Boston Bombing China Citizen Memorial BU 17April2013
Boston University student Joy Liu places a folded cap at a makeshift memorial at Boston University in memory of the Boston University Graduate student who was killed in the explosions at the Boston Marathon in Boston, Massachusetts April 17, 2013. Reuters

This is a breaking news story. Check back for updates.

Update 3:51 p.m.: The courthouse was evacuated because of a large media presence at the scene, not because of a bomb threat, according to the Boston Globe's Maria Cramer:

Source telling me that Fed Courthouse evacuated b/c of my brethren in the media. We apparently created a false alarm.

Update 3:24 p.m.: The Boston federal courthouse has been evacuated and bomb-sniffing dogs have arrived at the scene.

Hundreds of people descended on the courthouse amid reports that a suspect was in custody and was expected to be taken to Boston federal court. Those reports later proved to be inaccurate.

An officer responding to the scene told the Washington Post that the evacuation was prompted by a bomb scare, but that report has not been verified.

Update 3:03 p.m.: Investigators are exploring the possibility that more than one person committed the bombings, the Los Angeles Times reports.

Citing a federal official, the paper said video footage or a photo of the scene depicted "two men with two backpacks."

Update 3:00 p.m.: The FBI is reiterating that no arrests have been made in connection with the Boston explosions, and derided media outlets that initially reported on an arrest.

"Contrary to widespread reporting, no arrest has been made in connection with the Boston Marathon attack. Over the past day and a half, there have been a number of press reports based on information from unofficial sources that has been inaccurate," the bureau said in a statement. "Since these stories often have unintended consequences, we ask the media, particularly at this early stage of the investigation, to exercise caution and attempt to verify information through appropriate official channels before reporting."

Update 2:47 p.m.: A possible suspect in the bombings has been described as a white man who was wearing a white backwards baseball cap, a gray hoodie and a black jacket, CBS reports.

The suspect was captured on video placing a bag at the site of the second explosion outside the Forum restaurant on Boylston Street in Boston, according to the network's Bob Orr. The man is then seen leaving the area before the bomb detonated.

Update 2:37 p.m.: The Boston Police Department says reports that an arrest has been made are inaccurate. CNN and the Associated Press originally reported that a suspect was arrested; CNN has withdrawn its report, but the AP has yet to back down from its report.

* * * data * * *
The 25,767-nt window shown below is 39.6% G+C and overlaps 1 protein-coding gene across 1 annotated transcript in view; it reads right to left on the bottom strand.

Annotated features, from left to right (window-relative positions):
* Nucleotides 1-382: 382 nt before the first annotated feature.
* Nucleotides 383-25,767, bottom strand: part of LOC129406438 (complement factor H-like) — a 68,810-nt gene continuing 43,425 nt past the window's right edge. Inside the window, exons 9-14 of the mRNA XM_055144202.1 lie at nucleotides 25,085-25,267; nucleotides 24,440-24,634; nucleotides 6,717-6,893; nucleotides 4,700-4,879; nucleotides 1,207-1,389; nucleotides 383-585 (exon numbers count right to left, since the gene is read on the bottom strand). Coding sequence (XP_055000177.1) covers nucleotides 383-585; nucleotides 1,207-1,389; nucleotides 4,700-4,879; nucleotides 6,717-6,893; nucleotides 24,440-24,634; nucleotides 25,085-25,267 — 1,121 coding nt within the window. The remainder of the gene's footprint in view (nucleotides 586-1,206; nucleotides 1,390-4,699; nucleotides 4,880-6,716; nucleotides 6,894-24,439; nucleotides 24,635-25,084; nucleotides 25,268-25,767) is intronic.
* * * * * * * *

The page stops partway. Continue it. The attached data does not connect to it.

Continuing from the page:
First Lady will be going to Boston

Here's the scene outside Boston federal court:

Update 2:07 p.m.: Multiple news sources are reporting that the suspect is in custody. The Associated Press reports that the suspect is expected to be taken to a federal courthouse in Boston.

Update 2:00 p.m.: The suspect in the Boston explosions is expected to be taken into custody by U.S. Marshals and then taken to a Boston courthouse, according to the AP. Officials are expected to give a briefing at 5 p.m. EDT.

An arrest in the Boston Marathon bombings is either imminent or has already taken place, according to multiple sources.

A law enforcement official told the Associated Press that the arrest is "imminent," while CNN is reporting that an arrest has been made. Boston television station WCVB reported at 1:30 p.m. EDT that the arrest has either already taken place or is imminent.

"Official says bombing suspect is to be taken into custody and taken to a Boston courthouse," the AP tweeted.

Video surveillance from a Lord & Taylor store near the explosions proved helpful in identifying the possible suspect, according to CNN.

The bombs detonated around 2:50 p.m. Monday near the finish line of the Boston Marathon, killing three people -- including an 8-year-old boy -- and injuring more than 170 others.

The 8-year-old boy, Martin Richard, of Boston, along with 29-year-old restaurant manager Krystle Campbell of Arlington, Mass., and Boston University graduate student Lu Lingzi of China, were identified as the three people killed.

Boston Mayor Thomas Menino said the city will pull through the attacks.

"This is a bad day for Boston, but I think if we pull through together we'll get through it," he said at a news conference Monday shortly after the explosions.

The breakthrough in the investigation came about 48 hours after the blasts. Video provided to the FBI from a Boston television station was also said to be helpful to the case.